Home in Indiana
Home in Indiana is a 1944 Technicolor film directed by Henry Hathaway. The film, that stars Walter Brennan, Lon McCallister, Jeanne Crain, June Haver and Charlotte Greenwood, is based on the novel The Phantom Filly by George Agnew Chamberlain. The film was remade in 1957 as April Love.
|Home in Indiana|
|Directed by||Henry Hathaway|
|Produced by||André Daven|
|Screenplay by||Winston Miller|
|Based on||The Phantom Filly|
by George Agnew Chamberlain
|Narrated by||Reed Hadley|
|Music by||Hugo Friedhofer|
|Edited by||Harmon Jones|
|Distributed by||20th Century Fox|
|Box office||$1.75 million|
Having just been sent away to live with his uncle and aunt in Indiana, teenager Sparke Thornton (Lon McCallister) has a penchant for trouble. At first, he is not satisfied with the arrangement, and continues to express his rebellious behavior. Already on his first day, he plans on running away, but crossing a harness racing track convinces him to stay in Indiana. The owner, Godaw Boole (Charles Dingle) welcomes Sparke, and introduces him to Char Bruce (Jeanne Crain), a tomboyish girl who loves to race horses. A servant (George Reed) informs him that his uncle Thunder Bolt (Walter Brennan) was once part of harness horse racing as a respected sulky driver.
Returning home, Sparke informs his family about his love for horses, but Thunder orders him to put his focus on school instead. The next day, he ignores his uncle's demands and visits the racing track, where his instinctive rapport of a stallion impresses Godaw's seductive daughter, Cri-Cri (June Haver) who is home from private boarding school. She convinces Jed Bruce (Ward Bond) to help Sparke learn how to drive. Even though he performs poorly during his first trainings, Sparke is allowed to come back due to his humility. While bonding with Char and Cri-Cri, he learns how to successfully guide a harness horse.
One night, Thunder becomes drunk and reacts violently towards Sparke. Due to his confusion, Thunder's wife Penny (Charlotte Greenwood) explains that Thunder was once partners with Boole, until Boole's harsh treatment of a mare led to a quarrel. Thunder has retired from horseback riding ever since, but still feels an urge to return. Moved by the story, Sparke becomes desperate to help out his uncle and starts collecting documents that helps Thunder's only remaining horse with her delivery. Thunder is initially furious at Sparke for interfering, but he is grateful for the outcome.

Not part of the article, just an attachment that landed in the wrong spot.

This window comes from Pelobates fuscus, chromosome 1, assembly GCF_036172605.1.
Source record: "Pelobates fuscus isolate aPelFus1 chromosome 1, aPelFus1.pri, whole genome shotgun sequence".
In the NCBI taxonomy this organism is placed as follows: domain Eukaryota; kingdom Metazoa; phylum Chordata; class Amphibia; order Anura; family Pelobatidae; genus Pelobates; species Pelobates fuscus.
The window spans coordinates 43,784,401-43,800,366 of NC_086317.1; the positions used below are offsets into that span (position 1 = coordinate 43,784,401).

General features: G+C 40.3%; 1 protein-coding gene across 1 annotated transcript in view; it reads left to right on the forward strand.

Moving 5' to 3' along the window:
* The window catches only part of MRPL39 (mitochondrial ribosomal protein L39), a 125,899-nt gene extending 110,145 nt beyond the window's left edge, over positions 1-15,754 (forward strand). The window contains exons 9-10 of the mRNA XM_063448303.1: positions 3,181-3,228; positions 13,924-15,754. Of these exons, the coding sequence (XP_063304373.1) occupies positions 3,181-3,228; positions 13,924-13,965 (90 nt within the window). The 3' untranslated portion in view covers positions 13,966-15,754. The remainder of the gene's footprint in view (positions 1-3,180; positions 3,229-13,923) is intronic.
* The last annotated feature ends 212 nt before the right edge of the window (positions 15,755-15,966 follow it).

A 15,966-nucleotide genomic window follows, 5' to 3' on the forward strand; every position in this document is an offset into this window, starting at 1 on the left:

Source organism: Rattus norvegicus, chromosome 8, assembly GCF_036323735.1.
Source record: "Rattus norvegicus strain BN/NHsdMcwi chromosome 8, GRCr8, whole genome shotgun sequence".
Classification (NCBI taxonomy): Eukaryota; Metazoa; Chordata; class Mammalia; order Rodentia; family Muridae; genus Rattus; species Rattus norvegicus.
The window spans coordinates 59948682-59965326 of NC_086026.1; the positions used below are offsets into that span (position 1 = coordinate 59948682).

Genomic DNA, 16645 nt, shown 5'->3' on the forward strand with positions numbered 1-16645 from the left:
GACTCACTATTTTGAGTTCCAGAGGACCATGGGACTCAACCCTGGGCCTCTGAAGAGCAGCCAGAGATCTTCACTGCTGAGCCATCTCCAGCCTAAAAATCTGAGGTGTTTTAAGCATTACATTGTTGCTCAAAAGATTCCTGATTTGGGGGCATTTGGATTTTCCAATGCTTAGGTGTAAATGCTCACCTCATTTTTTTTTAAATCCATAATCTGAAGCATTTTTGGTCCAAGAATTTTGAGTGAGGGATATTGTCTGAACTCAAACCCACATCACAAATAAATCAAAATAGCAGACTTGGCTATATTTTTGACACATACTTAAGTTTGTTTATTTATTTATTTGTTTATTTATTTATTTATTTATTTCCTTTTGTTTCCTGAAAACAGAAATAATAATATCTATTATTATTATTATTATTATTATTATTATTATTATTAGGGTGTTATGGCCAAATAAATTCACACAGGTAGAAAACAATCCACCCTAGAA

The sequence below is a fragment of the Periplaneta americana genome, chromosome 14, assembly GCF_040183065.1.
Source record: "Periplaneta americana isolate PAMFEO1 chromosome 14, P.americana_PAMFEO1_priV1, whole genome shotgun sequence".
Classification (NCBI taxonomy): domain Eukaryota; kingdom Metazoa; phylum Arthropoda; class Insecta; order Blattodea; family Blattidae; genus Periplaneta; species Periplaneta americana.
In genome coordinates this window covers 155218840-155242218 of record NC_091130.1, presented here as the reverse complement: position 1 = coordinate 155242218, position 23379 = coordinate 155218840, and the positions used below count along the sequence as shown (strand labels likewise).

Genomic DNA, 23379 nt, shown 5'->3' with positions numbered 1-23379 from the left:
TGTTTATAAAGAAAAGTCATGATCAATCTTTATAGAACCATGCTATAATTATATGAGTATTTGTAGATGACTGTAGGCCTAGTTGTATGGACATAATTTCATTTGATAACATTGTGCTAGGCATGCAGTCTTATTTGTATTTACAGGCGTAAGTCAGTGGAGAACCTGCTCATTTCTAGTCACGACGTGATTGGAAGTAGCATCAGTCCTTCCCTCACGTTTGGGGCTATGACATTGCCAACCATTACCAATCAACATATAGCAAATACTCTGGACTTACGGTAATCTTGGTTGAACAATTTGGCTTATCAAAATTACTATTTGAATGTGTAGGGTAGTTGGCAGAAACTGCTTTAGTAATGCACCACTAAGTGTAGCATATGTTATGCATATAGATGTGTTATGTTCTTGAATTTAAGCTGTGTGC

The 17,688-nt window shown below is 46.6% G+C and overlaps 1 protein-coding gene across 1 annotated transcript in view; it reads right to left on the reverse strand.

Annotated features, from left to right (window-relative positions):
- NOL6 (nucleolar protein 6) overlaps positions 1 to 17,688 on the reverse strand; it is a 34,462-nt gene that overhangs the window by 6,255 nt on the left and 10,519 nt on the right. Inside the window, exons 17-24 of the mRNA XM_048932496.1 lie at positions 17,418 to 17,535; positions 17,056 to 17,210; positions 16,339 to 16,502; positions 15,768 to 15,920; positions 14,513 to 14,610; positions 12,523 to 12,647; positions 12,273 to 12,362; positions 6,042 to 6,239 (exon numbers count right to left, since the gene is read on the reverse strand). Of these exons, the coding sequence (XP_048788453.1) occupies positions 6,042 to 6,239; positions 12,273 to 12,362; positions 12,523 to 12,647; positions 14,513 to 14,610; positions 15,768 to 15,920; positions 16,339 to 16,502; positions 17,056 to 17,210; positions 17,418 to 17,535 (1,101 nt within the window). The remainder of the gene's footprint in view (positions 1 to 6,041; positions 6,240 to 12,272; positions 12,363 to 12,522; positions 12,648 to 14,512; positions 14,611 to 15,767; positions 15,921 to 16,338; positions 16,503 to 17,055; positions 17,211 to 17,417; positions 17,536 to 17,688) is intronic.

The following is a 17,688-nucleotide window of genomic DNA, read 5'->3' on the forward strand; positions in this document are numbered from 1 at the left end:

Meanwhile, Sparke's growing infatuation with Cri-Cri causes him to shift away from the track regularly. Cri-Cri feels that he is too young to take seriously, though, and she prefers the attention of Gordon Bradley (Robert Condon). Sparke is not aware that Char is madly in love with him, and instead considers her as 'one of the guys'. Meanwhile, he continues to train the horse's foal, who, during her first race, is seriously injured. Shortly after her recovery, Sparke realizes how Char feels about him and responds to her love.
Thunder has since found out that the foal is going blind, but nevertheless allows Sparke to race her. Through determination and skills, he wins the race. Returning home with the horse, who has convinced Thunder to return to his business, Sparke kisses Char.
In November 1940, 20th Century Fox first announced its plans to shoot a film about trotting tracks, called Home in Indiana. The film would serve as a follow-up for the horse tracking films Kentucky (1938) and Maryland (1940). As with the latter film, John Payne, Walter Brennan and Fay Bainter were set to serve the lead roles, with Kenneth Macgowan as a producer and John Taintor Foote as the screenwriter. Ultimately, Foote did work on a screenplay, but his work was not included in the final print.
In March 1942, agent Charles K. Feldman planned on making a film adaptation of the Chamberlain novel, with Howard Hawks as a proposed producer. Winston Miller worked on a screenplay, but he decided to sell its rights to 20th Century Fox. Actor George Cleveland was offered a role, but commitments to another project forced him to resign. The film marked the highly promoted debuts of both Jeanne Crain and June Haver. McCallister's contribution to the film delivered him a four-year contract with Fox.
- Aubrey Solomon, Twentieth Century-Fox: A Corporate and Financial History Rowman & Littlefield, 2002 p 220
- "Notes for Home in Indiana (1944)". Turner Classic Movies. Retrieved 2010-12-14.
- "Pay Checks Bit Smaller This Time" by Virginia MacPherson, Pittsburgh Post-Gazette, July 18, 1944.
- Solomon, Aubrey; Thomas, Tony (1985). The Films of 20th Century Fox. Citadel Press. ISBN 0-8065-0958-9.